A new soya terminal in Miritituba, Brazil will start exports in July this year, easing pressure on crowded southern ports.
Bruno Serapião, CEO of logistics company Hidrovias do Brasil, said in a Reuters report that the US$384M terminal would serve international traders such as Noble Agri and Nidera – both controlled by Chinese food giant COFCO – and Multigrain, a Brazilian subsidiary of Japan's Mitsui.
The terminal is located on the Tapajos river in Pará state and will have the capacity to move up to 6.5M tonnes within five years.
Soyabeans trucked up some 1,100km from Mato Grosso state on the BR-163 highway would be loaded onto barges at the terminal, and then taken along the Amazon river to the coastal port of Barcarena, the report said.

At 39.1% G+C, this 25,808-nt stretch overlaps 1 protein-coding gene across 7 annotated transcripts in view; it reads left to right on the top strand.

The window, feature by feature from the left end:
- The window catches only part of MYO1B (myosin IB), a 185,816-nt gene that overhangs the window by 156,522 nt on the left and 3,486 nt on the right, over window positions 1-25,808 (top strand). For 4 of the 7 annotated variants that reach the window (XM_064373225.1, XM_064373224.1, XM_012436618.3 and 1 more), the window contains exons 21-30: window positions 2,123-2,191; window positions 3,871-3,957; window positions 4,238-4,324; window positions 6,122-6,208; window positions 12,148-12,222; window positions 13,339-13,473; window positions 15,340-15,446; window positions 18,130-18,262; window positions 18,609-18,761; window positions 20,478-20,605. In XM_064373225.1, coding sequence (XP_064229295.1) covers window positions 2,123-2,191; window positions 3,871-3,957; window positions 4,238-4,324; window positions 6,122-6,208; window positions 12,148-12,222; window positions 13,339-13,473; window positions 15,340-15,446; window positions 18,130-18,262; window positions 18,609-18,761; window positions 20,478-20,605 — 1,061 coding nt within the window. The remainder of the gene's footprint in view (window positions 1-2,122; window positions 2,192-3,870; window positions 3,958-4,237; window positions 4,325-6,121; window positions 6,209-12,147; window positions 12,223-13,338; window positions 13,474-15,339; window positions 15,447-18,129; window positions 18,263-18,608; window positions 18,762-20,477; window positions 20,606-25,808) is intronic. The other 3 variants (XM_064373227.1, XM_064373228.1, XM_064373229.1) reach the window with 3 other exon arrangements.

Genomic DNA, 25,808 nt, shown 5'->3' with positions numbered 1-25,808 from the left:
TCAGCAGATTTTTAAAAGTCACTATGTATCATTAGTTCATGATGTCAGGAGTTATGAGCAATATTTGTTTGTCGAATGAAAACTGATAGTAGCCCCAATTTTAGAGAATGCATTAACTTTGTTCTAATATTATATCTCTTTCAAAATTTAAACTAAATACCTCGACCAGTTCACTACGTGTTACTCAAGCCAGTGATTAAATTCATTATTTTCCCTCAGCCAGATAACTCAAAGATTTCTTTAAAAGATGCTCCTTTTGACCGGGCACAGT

The voyage would cost less and be faster than trucking 2,000km from Mato Grosso to the main ports of Santos and Paranaguá in the southeast, Serapião added.
In 2014, agribusiness giant Bunge also teamed up with the Amaggi group to open a new export route, with a port complex in Miritituba linking to the Port Terminal Border North (Terfron) in Barcarena,
According to Bunge, most of the soyabeans and corn shipped from Barcarena was destined for Asia and Europe. By the end of 2015, Terfron was expected to be the second largest export terminal of Bunge Brazil, after TGG (Bulk Terminal Guaruja) at the Port of Santos, which exported about eight million tonnes in 2013.